The Global Assessment Report on Biodiversity and Ecosystem Services, prepared by 145 leading experts from 50 countries, examines the causes of biodiversity and ecosystem change, the implications for people, as well as policy options and likely future pathways over the next three decades. It provides an integrated overview of where the world stands in relation to key international goals, including the Sustainable Development Goals (SDGs) and the Paris Agreement on climate change. In addition to including more than 15,000 scientific and government sources, the report also cites indigenous and local knowledge.

Growing Demand For Wilderness Education May Widen Learning Inequality

Read the full story from NPR.

Demand has surged for outdoor and wilderness programs, driven by parents desperate to get their kids off-screen and out of the house. Numerous New England wilderness schools report they could double or triple their already increased programming and still have waiting lists…

But who gets to participate in wilderness education? Like the much-hyped learning pod phenomenon, the rush to secure spots in wilderness home-school groups can easily become another example of the opportunity hoarding that leads to learning inequality.

Farms show ‘irreversible contamination’ of soil

Read the full story at GreenBiz.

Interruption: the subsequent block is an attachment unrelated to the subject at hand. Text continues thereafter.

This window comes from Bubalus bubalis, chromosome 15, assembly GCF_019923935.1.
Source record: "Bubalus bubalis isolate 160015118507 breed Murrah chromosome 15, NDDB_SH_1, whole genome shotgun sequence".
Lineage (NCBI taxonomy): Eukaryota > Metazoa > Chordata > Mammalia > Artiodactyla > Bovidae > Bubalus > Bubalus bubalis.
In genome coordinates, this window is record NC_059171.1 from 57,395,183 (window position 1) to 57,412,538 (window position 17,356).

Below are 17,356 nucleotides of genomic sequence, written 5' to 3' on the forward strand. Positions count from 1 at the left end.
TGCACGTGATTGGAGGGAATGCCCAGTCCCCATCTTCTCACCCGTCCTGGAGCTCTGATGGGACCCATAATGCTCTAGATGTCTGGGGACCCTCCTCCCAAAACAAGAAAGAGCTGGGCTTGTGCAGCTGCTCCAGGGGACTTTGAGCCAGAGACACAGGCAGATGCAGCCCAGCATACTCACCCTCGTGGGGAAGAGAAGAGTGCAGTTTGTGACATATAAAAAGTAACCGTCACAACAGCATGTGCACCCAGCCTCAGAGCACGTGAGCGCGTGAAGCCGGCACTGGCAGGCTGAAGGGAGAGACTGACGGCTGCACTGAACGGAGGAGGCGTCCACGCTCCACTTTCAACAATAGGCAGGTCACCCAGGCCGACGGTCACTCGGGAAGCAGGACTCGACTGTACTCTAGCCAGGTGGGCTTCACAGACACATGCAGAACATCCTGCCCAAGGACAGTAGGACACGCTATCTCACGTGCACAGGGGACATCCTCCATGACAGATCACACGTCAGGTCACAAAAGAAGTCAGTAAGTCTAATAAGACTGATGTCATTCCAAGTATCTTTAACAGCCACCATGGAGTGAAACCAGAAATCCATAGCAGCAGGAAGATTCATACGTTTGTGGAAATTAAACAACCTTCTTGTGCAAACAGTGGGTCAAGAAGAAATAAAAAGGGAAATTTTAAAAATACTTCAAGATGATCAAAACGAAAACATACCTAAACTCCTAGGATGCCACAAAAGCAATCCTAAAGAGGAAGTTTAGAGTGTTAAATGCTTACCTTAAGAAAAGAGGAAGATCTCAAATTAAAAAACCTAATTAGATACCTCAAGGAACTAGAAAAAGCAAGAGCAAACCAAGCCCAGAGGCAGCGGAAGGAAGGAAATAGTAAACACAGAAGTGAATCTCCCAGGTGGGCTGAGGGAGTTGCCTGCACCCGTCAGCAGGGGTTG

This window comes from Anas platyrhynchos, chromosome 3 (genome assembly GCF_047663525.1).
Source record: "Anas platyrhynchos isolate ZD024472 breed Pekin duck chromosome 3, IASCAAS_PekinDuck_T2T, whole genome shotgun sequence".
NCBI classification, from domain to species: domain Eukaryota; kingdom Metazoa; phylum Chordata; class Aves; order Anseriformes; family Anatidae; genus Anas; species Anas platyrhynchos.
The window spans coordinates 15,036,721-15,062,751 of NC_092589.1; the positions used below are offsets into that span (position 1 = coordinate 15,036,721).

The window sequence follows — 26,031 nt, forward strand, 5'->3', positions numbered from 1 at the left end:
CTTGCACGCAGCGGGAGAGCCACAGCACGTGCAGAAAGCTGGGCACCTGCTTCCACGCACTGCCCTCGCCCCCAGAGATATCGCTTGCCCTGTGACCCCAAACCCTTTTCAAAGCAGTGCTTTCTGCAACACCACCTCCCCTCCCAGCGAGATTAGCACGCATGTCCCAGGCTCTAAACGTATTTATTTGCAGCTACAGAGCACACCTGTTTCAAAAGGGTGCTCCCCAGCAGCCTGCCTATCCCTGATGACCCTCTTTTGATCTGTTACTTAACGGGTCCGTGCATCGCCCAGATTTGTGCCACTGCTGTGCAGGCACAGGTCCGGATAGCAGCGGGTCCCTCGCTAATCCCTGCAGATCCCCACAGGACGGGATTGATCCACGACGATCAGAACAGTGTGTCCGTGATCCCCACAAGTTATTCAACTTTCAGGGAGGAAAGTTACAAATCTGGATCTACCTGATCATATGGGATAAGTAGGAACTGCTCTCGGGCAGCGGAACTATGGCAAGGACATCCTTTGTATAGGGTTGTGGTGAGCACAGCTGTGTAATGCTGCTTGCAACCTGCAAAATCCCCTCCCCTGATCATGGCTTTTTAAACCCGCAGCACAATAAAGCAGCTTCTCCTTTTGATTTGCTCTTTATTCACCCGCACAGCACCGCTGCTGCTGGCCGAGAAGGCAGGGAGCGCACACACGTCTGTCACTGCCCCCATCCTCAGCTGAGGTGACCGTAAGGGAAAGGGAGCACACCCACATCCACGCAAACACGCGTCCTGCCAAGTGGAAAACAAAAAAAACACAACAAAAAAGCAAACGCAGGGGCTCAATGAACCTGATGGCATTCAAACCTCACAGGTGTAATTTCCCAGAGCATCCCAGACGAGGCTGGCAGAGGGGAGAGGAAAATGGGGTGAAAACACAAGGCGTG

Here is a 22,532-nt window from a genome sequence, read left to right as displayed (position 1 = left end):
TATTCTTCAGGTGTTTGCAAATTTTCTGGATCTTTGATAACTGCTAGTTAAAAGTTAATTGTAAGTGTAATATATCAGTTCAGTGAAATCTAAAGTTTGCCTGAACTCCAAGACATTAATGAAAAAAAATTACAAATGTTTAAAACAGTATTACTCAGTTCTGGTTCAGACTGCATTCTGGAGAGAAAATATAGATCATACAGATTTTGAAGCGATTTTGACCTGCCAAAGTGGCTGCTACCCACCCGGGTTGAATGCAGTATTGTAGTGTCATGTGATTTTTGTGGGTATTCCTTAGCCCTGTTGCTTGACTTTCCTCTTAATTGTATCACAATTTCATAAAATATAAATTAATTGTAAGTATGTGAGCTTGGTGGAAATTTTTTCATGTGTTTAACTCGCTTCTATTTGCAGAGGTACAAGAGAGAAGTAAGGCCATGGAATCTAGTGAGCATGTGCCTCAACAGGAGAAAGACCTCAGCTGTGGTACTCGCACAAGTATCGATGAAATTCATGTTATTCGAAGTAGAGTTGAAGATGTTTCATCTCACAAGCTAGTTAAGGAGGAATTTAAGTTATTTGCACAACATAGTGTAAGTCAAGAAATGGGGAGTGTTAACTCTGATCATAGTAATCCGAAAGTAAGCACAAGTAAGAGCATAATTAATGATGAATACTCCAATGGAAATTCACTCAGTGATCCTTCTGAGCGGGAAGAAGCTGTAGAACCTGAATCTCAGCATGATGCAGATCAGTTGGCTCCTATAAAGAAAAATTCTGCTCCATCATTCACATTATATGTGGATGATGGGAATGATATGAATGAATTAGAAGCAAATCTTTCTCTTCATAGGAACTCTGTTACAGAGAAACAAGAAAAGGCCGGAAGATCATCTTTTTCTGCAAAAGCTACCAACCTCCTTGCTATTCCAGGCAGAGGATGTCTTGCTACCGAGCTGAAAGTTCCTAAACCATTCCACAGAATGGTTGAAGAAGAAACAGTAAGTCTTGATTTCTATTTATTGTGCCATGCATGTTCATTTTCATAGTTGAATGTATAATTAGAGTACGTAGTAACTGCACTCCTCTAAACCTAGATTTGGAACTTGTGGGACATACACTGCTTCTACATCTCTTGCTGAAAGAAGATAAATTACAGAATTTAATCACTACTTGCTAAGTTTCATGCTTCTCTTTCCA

Mary Beth Kirkham hadn’t studied microplastics when she was invited to co-edit a new book about microplastics in the environment—but something stood out to her about the existing research.

“I had read in the literature that … cadmium and other toxic trace elements [are] increased when we have these particulate plastics in the soil. So that was of concern to me,” Kirkham, a plant physiologist and distinguished professor of agronomy at Kansas State University, told EHN.

Kirkham’s expertise is in water and plant relations and heavy metal uptake, so she decided to conduct her own research in which she cultivated wheat plants exposed to microplastics, cadmium and both microplastics and cadmium. Then she compared these plants to those grown without either additive. She chose cadmium because it’s poisonous, carcinogenic and ubiquitous in the environment due to human activity — it’s shed from batteries and car tires, and is naturally found in the phosphate rock used to make agricultural fertilizers.

“Cadmium is everywhere,” said Kirkham.

At the end of the experiment she sent her wheat plants off for analysis and, validating previous reports, the plants grown with microplastics were more cadmium-contaminated. “The plastics really were acting as the vector for uptake of the cadmium,” she said.

Her experiment became a chapter in the new book “Particulate Plastics in Terrestrial and Aquatic Environments.”

Device to curb microplastic emissions wins James Dyson award

Read the full story in The Guardian.

Tyre attachment designed by four students aims to reduce road transport pollution.

Can we just drown our carbon emissions in the ocean?

Read the full story at Grist.

Q. Dear Umbra,

Is there a maximum amount of CO2 that the ocean can absorb? What will be the effects should this happen?

— Some Questions Underestimate Imminent Doom